The emergence of social enterprise in not-for-profits

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dc.contributor.advisor Woods, C en
dc.contributor.advisor Shepherd, D en
dc.contributor.author Fitzgerald, Patricia en
dc.date.accessioned 2017-05-04T22:12:02Z en
dc.date.issued 2016 en
dc.identifier.uri http://hdl.handle.net/2292/32774 en
dc.description.abstract With restrictive or uncertain income available from government and the public, many not-forprofits seek to develop social enterprises with commercial revenue streams, as a means to increase their financial autonomy and sustainability. Much remains to be learned about how social enterprises might be successfully generated within this context, however, as the disruptive challenges of bringing innovative commercial processes into not-for-profits are often underestimated. This research explored how not-for-profit organisations develop social enterprises. More specifically, it asked how do not-for-profits introduce and accommodate a business model with commercial logics within a social organisation, what are the most significant changes they make to accommodate a commercial business model and how might the not-for-profits configure themselves when introducing a commercial business model? Complexity theory was used as the primary theoretical lens because of its appreciation that social enterprises developing within not-for-profits are often in a state of continual change and are at risk of instability. Complexity theory was supported by the field of institutional logics that acknowledges the potentially different co-existing logics, and a business model framework to track the development of core business operations. Using qualitative abductive research, interviews and document analysis were conducted in three large not-for-profits from different sectors over an eighteen-month period. This research contributes two ideal types of social (not-for-profit) and commercial (for-profit) organisations to the academic literature. In addition, a theoretically based model outlines the key emergent themes from the analysis, identifying the point of bifurcation that led to the establishment of the social enterprise and the adaptive tensions that required development. The model presents the business model as a structural attractor with some components that were challenging to implement in all cases and also required internal change. Organisational configuration is presented as a second structural attractor, with a discussion on the emerging structural and cultural configurations of each social enterprise, in relation to its not-for-profit parent. A typology of structural options for a social enterprise within a not-for-profit is provided to help manage the type and level of commercial logic diffusion. This model and its related constructs aim to usefully inform key decisions for not-for-profits when developing a social enterprise. en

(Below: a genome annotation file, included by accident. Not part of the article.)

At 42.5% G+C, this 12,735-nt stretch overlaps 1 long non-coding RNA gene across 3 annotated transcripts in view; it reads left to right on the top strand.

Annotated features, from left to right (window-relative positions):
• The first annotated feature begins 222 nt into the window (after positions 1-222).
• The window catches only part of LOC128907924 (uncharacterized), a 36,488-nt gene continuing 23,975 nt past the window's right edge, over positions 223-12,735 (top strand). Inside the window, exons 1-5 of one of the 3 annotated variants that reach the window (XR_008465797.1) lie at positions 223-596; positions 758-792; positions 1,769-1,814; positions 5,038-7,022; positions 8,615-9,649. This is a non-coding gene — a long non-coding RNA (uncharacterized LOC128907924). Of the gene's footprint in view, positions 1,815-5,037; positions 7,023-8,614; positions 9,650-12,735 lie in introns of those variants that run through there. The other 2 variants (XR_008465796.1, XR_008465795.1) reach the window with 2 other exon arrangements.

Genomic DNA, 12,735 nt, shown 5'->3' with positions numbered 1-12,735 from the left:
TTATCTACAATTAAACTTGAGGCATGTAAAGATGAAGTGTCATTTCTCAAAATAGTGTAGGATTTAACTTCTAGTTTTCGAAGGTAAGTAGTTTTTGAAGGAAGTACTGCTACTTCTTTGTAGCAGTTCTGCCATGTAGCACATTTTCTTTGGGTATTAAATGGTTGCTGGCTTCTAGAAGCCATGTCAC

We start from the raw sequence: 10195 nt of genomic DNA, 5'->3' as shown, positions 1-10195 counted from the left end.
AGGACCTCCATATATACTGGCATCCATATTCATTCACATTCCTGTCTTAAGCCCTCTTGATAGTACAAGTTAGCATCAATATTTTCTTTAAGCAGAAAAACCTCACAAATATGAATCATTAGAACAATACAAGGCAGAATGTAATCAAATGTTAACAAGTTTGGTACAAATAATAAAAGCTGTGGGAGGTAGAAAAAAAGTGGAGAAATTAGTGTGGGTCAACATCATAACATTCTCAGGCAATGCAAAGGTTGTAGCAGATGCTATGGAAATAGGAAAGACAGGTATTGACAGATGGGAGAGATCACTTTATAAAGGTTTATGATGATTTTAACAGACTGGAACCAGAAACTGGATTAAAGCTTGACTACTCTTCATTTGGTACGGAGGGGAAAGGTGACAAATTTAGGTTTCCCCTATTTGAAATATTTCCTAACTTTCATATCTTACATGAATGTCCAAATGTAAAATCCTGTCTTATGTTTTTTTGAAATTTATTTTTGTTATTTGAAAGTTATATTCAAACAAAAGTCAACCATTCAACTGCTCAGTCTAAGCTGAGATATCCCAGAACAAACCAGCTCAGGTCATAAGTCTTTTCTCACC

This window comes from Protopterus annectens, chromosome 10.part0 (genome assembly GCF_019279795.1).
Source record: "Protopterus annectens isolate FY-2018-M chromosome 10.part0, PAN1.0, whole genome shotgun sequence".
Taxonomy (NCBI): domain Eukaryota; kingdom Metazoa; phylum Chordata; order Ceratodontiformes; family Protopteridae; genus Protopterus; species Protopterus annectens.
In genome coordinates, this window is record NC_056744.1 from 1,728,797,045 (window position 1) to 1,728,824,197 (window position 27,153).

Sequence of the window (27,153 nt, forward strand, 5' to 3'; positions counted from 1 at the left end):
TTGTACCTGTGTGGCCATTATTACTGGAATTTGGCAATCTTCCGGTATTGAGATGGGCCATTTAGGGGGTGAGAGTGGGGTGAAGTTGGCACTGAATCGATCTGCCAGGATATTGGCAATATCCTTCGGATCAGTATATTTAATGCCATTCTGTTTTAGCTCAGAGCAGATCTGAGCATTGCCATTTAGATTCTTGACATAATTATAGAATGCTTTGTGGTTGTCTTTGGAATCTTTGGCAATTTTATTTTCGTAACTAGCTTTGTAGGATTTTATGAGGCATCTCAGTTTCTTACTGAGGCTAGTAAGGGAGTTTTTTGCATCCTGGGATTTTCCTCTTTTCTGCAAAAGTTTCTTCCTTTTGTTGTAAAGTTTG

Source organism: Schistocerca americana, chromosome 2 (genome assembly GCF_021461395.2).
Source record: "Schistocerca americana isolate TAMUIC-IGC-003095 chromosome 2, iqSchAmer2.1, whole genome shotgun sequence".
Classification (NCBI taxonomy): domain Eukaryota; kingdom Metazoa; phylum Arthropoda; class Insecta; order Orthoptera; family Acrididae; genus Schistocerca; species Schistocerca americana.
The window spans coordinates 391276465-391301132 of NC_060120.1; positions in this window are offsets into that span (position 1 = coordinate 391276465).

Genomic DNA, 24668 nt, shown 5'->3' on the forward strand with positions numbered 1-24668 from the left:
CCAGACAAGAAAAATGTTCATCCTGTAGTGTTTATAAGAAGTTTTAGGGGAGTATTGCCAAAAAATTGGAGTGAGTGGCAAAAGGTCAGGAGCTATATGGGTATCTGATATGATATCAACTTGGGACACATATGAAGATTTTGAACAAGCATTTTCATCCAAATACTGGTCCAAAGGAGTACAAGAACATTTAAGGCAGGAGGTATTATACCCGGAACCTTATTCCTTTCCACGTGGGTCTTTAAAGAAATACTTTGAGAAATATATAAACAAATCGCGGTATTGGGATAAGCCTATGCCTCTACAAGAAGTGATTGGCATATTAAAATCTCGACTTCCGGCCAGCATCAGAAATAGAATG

dc.publisher ResearchSpace@Auckland en
dc.relation.ispartof PhD Thesis - University of Auckland en
dc.relation.isreferencedby UoA99264912813502091 en
dc.rights Items in ResearchSpace are protected by copyright, with all rights reserved, unless otherwise indicated. Previously published items are made available in accordance with the copyright policy of the publisher. en
dc.rights.uri https://researchspace.auckland.ac.nz/docs/uoa-docs/rights.htm en
dc.rights.uri http://creativecommons.org/licenses/by-nc-sa/3.0/nz/ en
dc.title The emergence of social enterprise in not-for-profits en
dc.type Thesis en
thesis.degree.discipline Management and International Business en
thesis.degree.grantor The University of Auckland en
thesis.degree.level Doctoral en
thesis.degree.name PhD en
dc.rights.holder Copyright: The author en
dc.rights.accessrights http://purl.org/eprint/accessRights/OpenAccess en
pubs.elements-id 624374 en
pubs.record-created-at-source-date 2017-05-05 en


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